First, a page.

Coronavirus: Top US universities move classes online

The US government has refrained from imposing an official ban so the often privately run institutions are each grappling with how best to deal with the fast-moving outbreak.

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Harvard on Tuesday announced it would transition to having all classes online by Monday 23 March.
NEW YORK: Major American universities -- including Harvard, Princeton and Columbia -- have been forced to cancel classes because of the coronavirus and move lessons online, affecting tens of thousands of students. The US government has refrained from imposing an official ban so the often privately run institutions are each grappling with how best to deal with the fast-moving outbreak.

Ahead of the start of spring break at the end of this week, Harvard on Tuesday announced it would transition to having all classes online by Monday 23 March.

The university, located in Cambridge, Massachusets, asked its 36,000 graduate and undergraduate students not to return to campus after the spring recess and to continue studying remotely "until further notice."


"The goal of these changes is to minimize the need to gather in large groups," Harvard president Lawrence Bacow said in a statement posted on the university's website.

Without going quite so far, the Massachusetts Institute of Technology (MIT), also based in Cambridge, canceled all gatherings likely to attract at least 150 people until May 15.

Classes with 150 or more students will move online, starting this week, it added.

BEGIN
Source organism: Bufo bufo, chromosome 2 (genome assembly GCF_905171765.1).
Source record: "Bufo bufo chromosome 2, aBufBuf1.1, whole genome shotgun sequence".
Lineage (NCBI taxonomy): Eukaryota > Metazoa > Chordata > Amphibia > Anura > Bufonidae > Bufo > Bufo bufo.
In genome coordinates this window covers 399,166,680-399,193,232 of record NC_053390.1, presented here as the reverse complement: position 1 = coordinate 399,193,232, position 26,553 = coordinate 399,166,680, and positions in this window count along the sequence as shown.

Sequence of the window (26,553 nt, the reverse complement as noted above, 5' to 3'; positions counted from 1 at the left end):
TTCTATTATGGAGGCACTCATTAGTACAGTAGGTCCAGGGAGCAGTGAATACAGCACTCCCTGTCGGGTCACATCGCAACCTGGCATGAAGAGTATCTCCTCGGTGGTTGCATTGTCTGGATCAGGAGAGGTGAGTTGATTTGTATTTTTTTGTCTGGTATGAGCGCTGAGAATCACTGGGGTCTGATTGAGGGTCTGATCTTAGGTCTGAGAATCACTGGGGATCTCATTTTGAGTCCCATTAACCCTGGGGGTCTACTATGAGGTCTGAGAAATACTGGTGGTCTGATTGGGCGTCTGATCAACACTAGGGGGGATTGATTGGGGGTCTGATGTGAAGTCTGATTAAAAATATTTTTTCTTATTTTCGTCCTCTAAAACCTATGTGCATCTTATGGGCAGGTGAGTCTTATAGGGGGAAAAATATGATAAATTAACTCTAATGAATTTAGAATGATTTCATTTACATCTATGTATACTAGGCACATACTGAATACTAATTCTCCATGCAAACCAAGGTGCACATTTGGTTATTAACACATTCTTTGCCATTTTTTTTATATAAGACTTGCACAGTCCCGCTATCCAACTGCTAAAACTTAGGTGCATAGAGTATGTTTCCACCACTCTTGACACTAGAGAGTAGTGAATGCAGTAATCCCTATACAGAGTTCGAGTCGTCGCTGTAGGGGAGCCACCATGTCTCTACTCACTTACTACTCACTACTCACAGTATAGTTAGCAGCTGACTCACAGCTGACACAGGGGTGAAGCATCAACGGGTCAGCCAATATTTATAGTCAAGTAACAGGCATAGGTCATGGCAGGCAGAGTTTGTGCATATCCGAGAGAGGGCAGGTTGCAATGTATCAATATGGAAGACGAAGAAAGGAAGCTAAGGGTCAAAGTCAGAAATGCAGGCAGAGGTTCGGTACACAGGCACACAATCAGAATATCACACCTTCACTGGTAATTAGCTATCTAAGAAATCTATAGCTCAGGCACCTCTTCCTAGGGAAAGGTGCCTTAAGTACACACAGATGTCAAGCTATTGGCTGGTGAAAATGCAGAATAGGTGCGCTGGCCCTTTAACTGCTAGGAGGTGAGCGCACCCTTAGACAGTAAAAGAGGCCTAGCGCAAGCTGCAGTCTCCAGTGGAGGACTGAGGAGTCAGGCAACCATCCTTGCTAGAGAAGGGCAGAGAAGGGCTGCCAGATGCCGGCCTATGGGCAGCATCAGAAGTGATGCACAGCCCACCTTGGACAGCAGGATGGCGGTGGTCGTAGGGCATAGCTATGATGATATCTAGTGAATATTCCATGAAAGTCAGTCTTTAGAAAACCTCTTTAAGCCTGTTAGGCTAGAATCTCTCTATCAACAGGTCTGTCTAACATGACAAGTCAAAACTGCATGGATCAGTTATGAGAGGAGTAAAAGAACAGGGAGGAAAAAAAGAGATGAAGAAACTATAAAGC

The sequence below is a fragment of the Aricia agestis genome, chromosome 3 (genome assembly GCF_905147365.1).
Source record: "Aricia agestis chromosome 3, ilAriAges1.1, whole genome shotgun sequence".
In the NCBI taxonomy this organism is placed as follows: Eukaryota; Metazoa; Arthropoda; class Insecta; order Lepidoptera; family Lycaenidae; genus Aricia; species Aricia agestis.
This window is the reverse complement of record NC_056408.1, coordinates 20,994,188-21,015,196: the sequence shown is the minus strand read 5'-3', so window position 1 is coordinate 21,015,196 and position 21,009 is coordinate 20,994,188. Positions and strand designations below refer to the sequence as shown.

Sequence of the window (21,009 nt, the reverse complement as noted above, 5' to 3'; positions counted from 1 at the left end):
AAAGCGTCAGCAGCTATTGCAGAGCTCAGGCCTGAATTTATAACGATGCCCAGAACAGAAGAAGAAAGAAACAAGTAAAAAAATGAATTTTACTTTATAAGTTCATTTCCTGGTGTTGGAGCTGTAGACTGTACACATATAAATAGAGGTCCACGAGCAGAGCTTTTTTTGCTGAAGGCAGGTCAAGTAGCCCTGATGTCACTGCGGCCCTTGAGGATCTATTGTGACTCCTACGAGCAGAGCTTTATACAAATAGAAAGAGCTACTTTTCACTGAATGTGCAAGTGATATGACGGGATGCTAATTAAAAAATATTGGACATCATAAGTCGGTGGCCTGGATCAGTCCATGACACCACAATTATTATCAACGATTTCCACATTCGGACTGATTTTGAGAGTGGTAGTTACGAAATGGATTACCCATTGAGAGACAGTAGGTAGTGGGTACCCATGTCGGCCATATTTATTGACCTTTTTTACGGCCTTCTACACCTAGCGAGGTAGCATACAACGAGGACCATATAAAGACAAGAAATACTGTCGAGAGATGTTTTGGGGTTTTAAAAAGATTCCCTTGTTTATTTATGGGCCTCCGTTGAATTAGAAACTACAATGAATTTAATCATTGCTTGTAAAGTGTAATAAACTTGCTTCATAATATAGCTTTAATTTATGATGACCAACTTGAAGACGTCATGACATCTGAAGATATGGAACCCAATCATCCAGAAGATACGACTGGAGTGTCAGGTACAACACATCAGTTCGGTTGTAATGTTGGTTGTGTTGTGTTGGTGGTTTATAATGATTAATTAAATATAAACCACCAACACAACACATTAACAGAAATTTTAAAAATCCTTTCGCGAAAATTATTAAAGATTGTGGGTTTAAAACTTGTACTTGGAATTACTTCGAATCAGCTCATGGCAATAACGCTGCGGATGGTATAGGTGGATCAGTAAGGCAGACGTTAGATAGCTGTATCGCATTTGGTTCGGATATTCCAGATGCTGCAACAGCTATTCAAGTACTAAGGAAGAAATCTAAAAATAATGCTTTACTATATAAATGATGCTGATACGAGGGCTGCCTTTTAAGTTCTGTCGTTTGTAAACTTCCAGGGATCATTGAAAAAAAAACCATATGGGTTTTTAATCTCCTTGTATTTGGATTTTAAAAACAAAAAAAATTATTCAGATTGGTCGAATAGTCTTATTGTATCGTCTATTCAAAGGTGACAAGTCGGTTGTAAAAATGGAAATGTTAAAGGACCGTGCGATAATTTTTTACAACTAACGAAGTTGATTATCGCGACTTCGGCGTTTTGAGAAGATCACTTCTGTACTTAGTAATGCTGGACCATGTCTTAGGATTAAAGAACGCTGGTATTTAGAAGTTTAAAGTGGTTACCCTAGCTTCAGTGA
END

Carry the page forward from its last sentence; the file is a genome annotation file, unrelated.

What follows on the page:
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In New York, Columbia, New York University and Fordham have all announced that they are switching to remote learning.

Princeton University in New Jersey said it would move all lectures and seminars online from March 23 to at least April 5, as it cancelled events of more than 100 people.

On the other side of the country, in California, at least five universities, including Berkeley and Stanford, have suspended all or most of their in-person classes.

A spokesperson for the American Council of Education (ACE) said it was "impossible to say" how many schools and students had been affected because "the situation changes all the time."
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ACE president Ted Mitchell told the Los Angeles Times the coronavirus was "probably the greatest short-term challenge facing higher education in a generation."
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